V.6 Conservation and Global Climate Change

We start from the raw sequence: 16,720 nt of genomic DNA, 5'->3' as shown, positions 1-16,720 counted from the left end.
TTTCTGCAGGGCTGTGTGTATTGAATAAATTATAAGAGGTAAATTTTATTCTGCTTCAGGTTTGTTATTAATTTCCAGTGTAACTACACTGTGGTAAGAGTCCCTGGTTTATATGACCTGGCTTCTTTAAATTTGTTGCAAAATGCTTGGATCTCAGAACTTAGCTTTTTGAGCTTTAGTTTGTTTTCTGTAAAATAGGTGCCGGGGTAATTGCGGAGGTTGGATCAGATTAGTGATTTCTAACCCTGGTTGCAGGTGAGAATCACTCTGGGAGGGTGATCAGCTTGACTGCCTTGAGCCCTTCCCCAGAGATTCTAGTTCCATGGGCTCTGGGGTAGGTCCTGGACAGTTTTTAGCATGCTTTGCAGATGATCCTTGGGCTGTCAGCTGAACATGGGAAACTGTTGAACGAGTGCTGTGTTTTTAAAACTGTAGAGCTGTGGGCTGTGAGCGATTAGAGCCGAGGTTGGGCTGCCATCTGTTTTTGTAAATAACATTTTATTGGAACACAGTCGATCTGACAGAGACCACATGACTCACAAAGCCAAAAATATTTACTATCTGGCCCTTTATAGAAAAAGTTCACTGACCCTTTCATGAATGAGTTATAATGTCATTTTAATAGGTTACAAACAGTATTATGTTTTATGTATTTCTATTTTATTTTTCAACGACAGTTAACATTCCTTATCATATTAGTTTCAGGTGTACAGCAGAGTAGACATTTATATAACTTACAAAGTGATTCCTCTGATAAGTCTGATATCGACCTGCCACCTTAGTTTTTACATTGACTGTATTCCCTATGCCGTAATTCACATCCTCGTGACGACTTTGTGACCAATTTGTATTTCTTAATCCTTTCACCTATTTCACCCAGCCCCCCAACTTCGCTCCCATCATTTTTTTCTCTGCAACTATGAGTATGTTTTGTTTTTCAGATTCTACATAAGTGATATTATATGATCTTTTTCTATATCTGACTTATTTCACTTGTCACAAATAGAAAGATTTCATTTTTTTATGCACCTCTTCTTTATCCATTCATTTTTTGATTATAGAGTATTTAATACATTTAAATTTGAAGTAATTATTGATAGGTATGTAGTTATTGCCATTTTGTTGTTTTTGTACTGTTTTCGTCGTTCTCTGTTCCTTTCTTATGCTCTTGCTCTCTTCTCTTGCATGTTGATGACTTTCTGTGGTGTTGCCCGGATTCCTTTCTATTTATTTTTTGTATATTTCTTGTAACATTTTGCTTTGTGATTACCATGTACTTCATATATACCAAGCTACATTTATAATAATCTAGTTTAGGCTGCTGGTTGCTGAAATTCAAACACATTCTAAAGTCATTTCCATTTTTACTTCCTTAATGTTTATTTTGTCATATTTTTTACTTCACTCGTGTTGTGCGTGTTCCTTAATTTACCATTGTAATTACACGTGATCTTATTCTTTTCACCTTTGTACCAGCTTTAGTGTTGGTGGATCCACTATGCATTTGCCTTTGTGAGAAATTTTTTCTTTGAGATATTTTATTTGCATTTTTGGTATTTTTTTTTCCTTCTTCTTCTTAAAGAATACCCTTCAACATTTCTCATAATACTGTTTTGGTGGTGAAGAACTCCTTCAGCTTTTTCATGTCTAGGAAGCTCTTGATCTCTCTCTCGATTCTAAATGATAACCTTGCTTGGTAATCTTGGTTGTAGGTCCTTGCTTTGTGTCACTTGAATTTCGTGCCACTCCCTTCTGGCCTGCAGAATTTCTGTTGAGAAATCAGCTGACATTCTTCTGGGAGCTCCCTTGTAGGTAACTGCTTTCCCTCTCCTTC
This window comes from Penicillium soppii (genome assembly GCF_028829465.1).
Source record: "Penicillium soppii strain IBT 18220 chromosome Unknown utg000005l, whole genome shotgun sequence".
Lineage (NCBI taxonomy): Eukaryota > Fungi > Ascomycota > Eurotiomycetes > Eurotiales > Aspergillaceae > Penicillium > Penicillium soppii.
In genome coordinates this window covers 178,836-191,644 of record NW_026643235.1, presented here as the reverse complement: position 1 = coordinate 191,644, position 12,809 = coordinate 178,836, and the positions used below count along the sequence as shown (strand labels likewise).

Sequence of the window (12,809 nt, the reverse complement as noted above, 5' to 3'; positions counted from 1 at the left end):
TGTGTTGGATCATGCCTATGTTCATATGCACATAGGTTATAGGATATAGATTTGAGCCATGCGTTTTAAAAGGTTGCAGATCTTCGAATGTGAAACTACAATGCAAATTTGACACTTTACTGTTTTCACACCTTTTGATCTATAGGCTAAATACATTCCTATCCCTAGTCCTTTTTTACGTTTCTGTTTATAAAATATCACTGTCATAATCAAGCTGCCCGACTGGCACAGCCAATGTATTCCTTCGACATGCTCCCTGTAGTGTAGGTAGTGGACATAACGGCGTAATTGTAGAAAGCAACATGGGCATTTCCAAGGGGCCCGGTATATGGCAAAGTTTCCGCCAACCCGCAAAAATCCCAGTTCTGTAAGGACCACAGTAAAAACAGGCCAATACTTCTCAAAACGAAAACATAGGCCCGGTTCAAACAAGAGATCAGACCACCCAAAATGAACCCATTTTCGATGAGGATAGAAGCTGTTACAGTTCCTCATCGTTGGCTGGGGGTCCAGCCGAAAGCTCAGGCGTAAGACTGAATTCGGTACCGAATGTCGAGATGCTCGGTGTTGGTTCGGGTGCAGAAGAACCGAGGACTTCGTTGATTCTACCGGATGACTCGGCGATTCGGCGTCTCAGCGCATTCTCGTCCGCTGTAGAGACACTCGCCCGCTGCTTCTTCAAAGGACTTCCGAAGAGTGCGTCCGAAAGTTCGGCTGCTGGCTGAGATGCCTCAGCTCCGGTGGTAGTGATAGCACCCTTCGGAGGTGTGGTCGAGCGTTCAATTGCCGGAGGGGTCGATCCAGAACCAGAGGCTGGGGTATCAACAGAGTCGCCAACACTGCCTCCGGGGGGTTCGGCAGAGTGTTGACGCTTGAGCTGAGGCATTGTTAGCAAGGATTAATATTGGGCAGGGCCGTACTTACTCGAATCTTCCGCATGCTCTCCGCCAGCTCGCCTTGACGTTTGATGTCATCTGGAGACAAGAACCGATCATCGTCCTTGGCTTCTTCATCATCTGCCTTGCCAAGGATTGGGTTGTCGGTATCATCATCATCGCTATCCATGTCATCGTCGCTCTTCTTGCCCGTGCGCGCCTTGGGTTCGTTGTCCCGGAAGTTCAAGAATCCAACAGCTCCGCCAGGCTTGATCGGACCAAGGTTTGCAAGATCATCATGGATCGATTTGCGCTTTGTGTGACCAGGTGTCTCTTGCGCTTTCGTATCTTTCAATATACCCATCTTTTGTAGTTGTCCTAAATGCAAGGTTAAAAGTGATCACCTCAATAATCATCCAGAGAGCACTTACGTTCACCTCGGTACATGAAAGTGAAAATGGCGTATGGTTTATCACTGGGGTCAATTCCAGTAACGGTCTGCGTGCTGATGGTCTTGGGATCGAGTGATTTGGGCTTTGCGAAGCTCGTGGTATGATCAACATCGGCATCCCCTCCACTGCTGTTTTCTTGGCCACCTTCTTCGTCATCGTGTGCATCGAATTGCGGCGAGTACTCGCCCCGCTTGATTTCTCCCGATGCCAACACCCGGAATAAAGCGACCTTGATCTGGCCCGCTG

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V.6 Conservation and Global Climate Change Diane M. Debinski and Molly S. Cross OUTLINE 1. Introduction 2. How climate is changing 3. Environmental responses to climate change 4. Consequences of climate change for conservation 5. The missing links One of the most challenging issues for conservation during the coming decades will be preserving biodiversity in the face of climate change. It has become increasingly apparent that the climate is changing because of human activities —the chemical composition of the atmosphere has been modified,record-breakingtemperaturesarebecomingmore common on an annual basis, and polar ice caps are melting. Ecosystems will respond to these changes in a variety of ways; some may be deemed beneficial and others detrimental . The question for ecologists and conservationists then becomes how do we conserve ecosystems, ecological processes, and species under conditions of a changing climate? GLOSSARY assisted migration. Directed dispersal or translocation of organisms across the landscape bioclimatic envelope models. Models that use statistical methods to correlate species occurrences with environmental predictor variables to define a species’ environmental niche and predict the species’ occurrence across a broader landscape greenhouse gases (GHGs). Gases such as carbon dioxide , methane, nitrous oxide, tropospheric ozone, or chloroflorocarbons that absorb solar radiation and reflect it back down to earth, creating a ‘‘greenhouse effect’’ that warms the earth’s surface interannual. Between years lake turnover. The mixing of deep anoxic (oxygenpoor ) and shallow oxygen-rich water in lakes that occurs in fall and spring when water hits the threshold temperature of 48C oceanic conveyor belt. Ocean circulation pattern driven by temperature and salinity gradients across the globe that moves warm and cold water around the globe, moderating temperatures and salinity patterns phenological changes. Timing of life cycle events that are related to seasonality of the organism such as hibernation, bud burst, flowering, egg laying, etc. Quaternary period. The geologic time period beginning roughly 1.8 million years before present stepping stones. Small, unconnected portions of suitable habitat that an organism uses to move from one place to another trophic cascades. Changes at one level of the food chain that percolate through many other levels of the food chain, causing both direct and indirect effects on species composition vagility. An organism’s ability to move through the landscape 1. INTRODUCTION In this chapter, we describe how climate is changing , including both paleoclimatic and anthropogenic changes. We then discuss how the Earth is responding, both from an abiotic perspective (including atmospheric changes, temperature fluctuations, and ocean circulation patterns) and from the perspective of biotic communities. We describe some of the research approaches that have been used to examine and anticipate the types of responses of ecological communities to climate change and how scientists might prioritize and manage areas for conservation under conditions of a changing climate. Finally, we end with a discussion of the missing links—the need for research that will allow us to better predict responses and to manage for change in the coming decades. 2. HOW CLIMATE IS CHANGING Paleoclimatic Changes Changes in the Earth’s climate over the past thousands of years can be reconstructed using a combination of direct measurements from land and ocean weather stations and indirect proxy methods, which include tree rings and pollen and plankton from lakes and ocean sediment cores. These records indicate that the Earth’s climate has cycled through many warming and cooling periods over geologic times. Ancient samples of atmospheric gases from ice cores reveal that the concentration of greenhouse gases (GHGs) in the atmosphere has also fluctuated in the past, with high GHG levels being correlated with warmer global temperatures. Cycles in temperature and GHG concentrations over geologic time scales have been caused by natural fluctuations in incoming solar radiation and the chemical composition of the atmosphere. Anthropogenic Climate Changes The 2007 Fourth Assessment Report of the Intergovernmental Panel on Climate Change (IPCC) details the unequivocal warming of the Earth’s climate over the last 50 years, most of which is very likely a result of increases in anthropogenic GHG emissions. There has been a rapid 35% rise in atmospheric GHG concentrations since preindustrial times, and in 2005, atmospheric GHG concentrations were higher than any levels recorded or estimated for the previous 650,000 years. Although the magnitude of warming has varied across the Earth’s surface, globally averaged temperature has risen *0.68C over the last 50 years. It is likely that average Northern Hemisphere temperatures during the last 50 years were warmer than during...